Cheap booze? British tradition under threat

The British government's top medical adviser came out in favor of stiff new price policies to cut off the massive flow of cheap booze.

By
March 18, 2009 10:28
3 minute read.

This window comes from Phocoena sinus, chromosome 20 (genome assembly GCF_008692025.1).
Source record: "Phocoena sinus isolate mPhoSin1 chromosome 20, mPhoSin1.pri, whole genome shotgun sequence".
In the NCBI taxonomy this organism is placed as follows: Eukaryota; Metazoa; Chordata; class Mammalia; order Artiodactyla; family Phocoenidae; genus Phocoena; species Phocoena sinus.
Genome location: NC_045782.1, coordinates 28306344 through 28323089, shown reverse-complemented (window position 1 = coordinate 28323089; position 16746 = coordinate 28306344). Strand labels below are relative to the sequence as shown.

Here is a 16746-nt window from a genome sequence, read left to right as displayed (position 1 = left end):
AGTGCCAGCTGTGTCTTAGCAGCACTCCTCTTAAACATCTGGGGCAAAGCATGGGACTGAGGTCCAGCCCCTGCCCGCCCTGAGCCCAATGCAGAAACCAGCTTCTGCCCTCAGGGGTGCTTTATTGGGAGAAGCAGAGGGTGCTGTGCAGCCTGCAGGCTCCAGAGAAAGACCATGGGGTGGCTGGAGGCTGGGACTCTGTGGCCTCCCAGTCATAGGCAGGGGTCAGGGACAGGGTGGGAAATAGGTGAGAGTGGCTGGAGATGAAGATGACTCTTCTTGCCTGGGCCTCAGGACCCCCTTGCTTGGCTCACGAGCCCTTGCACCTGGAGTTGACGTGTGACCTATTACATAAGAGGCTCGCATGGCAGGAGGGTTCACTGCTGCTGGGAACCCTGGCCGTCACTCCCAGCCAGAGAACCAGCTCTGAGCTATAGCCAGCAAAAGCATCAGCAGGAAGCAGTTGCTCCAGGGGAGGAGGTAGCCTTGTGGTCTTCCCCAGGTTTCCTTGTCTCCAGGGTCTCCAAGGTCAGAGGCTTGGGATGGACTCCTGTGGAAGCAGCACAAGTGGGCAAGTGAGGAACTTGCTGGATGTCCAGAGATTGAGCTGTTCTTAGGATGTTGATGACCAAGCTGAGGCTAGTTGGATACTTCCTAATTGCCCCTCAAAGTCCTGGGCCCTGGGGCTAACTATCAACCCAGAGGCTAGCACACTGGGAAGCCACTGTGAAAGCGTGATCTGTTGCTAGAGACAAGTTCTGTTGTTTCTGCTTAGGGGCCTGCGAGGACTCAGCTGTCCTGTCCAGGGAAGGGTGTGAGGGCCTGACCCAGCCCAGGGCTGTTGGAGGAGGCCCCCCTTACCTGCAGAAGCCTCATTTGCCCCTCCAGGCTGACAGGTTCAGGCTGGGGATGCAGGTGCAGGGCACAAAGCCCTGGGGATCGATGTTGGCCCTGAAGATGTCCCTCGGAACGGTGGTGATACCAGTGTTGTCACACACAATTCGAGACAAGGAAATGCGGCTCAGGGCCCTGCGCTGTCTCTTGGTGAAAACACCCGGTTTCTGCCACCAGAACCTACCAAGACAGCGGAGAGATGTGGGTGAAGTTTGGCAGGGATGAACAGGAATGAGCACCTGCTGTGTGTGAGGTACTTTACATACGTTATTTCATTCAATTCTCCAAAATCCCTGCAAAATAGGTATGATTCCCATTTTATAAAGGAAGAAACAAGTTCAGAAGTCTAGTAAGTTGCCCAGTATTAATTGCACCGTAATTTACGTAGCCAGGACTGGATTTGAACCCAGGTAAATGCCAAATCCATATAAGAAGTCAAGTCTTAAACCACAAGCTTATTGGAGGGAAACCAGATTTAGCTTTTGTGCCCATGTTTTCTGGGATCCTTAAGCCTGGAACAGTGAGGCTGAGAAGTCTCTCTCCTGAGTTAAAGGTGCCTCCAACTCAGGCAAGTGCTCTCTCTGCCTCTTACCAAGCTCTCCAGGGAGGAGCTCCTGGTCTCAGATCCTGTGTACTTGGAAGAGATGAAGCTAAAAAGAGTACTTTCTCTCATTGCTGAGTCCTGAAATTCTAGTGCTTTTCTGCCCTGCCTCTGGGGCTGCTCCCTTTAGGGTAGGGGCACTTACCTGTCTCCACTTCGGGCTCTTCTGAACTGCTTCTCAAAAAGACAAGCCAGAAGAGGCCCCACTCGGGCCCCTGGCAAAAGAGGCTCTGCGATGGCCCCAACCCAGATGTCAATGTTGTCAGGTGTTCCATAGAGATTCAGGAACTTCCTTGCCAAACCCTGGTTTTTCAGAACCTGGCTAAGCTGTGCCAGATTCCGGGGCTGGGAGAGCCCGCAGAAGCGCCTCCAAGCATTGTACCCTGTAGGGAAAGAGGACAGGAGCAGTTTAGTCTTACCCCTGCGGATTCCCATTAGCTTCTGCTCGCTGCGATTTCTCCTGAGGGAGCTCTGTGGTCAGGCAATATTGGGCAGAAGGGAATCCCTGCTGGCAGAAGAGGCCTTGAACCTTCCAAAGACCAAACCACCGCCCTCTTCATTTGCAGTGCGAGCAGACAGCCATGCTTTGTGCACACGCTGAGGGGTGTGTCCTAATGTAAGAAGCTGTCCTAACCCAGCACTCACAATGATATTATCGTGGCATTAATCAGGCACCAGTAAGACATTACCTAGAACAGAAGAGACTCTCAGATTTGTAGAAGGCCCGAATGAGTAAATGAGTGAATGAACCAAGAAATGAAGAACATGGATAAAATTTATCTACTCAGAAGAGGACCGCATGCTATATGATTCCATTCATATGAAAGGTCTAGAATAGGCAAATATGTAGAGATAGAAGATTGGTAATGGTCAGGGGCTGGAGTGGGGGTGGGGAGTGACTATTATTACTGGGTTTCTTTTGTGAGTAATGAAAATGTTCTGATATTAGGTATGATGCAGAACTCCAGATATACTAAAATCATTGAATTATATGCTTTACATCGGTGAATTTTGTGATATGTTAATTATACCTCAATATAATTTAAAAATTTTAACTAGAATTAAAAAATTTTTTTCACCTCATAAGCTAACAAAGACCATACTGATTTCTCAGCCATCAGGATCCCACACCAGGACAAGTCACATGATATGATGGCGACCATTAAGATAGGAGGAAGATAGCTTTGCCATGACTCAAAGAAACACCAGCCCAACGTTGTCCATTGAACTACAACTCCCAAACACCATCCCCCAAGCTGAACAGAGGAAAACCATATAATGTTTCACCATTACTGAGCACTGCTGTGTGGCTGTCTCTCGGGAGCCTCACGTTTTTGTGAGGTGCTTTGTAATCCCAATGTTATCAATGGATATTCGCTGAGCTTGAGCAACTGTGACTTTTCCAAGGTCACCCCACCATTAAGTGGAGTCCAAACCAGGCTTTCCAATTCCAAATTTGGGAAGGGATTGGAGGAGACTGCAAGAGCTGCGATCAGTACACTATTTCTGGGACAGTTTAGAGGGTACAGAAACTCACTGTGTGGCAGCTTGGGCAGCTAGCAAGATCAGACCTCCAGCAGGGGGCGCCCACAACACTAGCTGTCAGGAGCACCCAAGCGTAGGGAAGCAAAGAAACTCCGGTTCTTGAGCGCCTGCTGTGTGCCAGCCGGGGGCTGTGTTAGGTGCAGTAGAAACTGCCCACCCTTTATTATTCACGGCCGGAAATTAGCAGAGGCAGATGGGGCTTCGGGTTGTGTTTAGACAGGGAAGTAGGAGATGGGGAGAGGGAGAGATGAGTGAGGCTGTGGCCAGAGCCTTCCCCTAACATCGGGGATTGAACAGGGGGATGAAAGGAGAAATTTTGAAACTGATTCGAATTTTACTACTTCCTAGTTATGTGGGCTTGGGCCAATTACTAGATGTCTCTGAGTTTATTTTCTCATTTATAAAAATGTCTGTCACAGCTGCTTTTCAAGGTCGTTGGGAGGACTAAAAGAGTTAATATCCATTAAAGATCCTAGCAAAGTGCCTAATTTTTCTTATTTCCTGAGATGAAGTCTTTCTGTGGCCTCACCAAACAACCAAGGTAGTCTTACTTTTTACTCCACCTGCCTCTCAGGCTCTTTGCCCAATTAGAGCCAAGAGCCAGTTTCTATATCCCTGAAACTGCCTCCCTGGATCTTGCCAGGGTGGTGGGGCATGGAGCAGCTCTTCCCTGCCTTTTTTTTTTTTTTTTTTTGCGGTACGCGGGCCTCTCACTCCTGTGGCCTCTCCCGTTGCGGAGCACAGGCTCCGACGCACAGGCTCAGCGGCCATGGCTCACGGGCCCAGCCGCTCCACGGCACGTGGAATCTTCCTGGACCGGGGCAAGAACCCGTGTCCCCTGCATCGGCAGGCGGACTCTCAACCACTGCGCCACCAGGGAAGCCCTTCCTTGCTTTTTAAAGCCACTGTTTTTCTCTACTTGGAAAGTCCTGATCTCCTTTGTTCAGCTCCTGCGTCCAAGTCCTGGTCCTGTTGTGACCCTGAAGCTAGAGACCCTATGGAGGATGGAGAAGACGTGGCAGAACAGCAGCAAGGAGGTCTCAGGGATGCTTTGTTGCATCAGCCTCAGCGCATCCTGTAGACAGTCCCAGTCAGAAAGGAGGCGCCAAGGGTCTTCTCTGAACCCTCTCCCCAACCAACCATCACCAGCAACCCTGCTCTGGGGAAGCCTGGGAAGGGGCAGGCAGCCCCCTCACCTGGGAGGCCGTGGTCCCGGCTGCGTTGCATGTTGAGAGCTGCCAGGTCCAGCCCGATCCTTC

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Two-for-one specials. Alcopops to make booze tasty to teens. Supermarket prices that reward buying in bulk. And pubs on every street corner, making it easy to start your day with a liquid lunch. No wonder that Britain's notorious binge drinking is so out of control that the government's top medical adviser came out Monday in favor of stiff new price policies to cut off the massive flow of cheap booze. "Cheap alcohol is killing us as never before," Chief Medical Officer Liam Donaldson said as he delivered his annual Public Health Report. "The quality of life of families and in cities and towns up and down the country is being eroded by the effects of excessive drinking." Donaldson described a culture where anything goes - with cheap drinks, two-for-one specials and underage drinking - helping to cause public health costs to soar out of control. Anyone who goes out late at night in London or other major cities would know what he was talking about; it has become common for teenagers and young adults to drink until they drop. "Let's try and imagine a country where nobody is physically or sexually assaulted because of alcohol," he said. "Let's try and imagine a country where nobody dies in an accident caused by alcohol, where no child has to cower in the corner while its mother is beaten by a drunken partner, where the streets are welcoming for all on a Saturday night and where the streets are free of urine and vomit on a Sunday morning." Donaldson said per capital alcohol consumption has fallen since 1970 in many European countries, but has increased by 40 percent in Britain, where beer, wine and spirits have remained relatively cheap, particularly when bought in bulk in supermarkets. Bringing in a minimum price regime based on a charge of at least 50 pence per alcohol unit would have a substantial, immediate impact, he said. "Every year there would be 3,393 fewer deaths, 97,900 fewer hospital admissions, 45,800 fewer crimes, and 296,900 fewer sick days," he said. Donaldson's report said the new pricing strategy would set a minimum price of £4.50 for a bottle of wine, a minimum of £14 for a bottle of whiskey and a base price of £6 for a six-pack of beer. By comparison, a major London supermarket Monday offered 30 cans of Foster's beer for £16, which works out to just over £3 for six cans of beer, roughly half the minimum price the health adviser seeks. Donaldson's recommendations are nonbinding, and Prime Minister Gordon Brown was quick to distance himself from the proposal Monday. "We do not want the responsible, sensible majority of moderate drinkers to have to pay more, or suffer, as a result of the excesses of a small minority," he said. It is clear that Brown does not want to add to his considerable political burdens by becoming known as the prime minister who raised alcohol prices in the middle of a steep recession. He was joined by Conservative Party leader David Cameron, who is far ahead in polls in advance of the next general election, which must be held by the summer of 2010. He said the new plan would penalize responsible drinkers and called instead for problem drinkers to be targeted. Public reaction seemed muted, with some complaining about the government's "nanny state" approach to social problems. "It's disgusting," said John Michael, a 65-year-old entrepreneur. "Too much tax. Too much government. For the people who have problems, there are laws. Laws are in place so they should abide. People shouldn't be treated like children." Computer-systems analyst Suzanne Hamilton said the new policy would make it impossible for her and her husband to find wines in their price range. "I think it's penalizing everyone for a minority problem," she said. "My husband and I have been trying to find wines for under £4. I think the government is always trying to find a problem and slap us on the hand."

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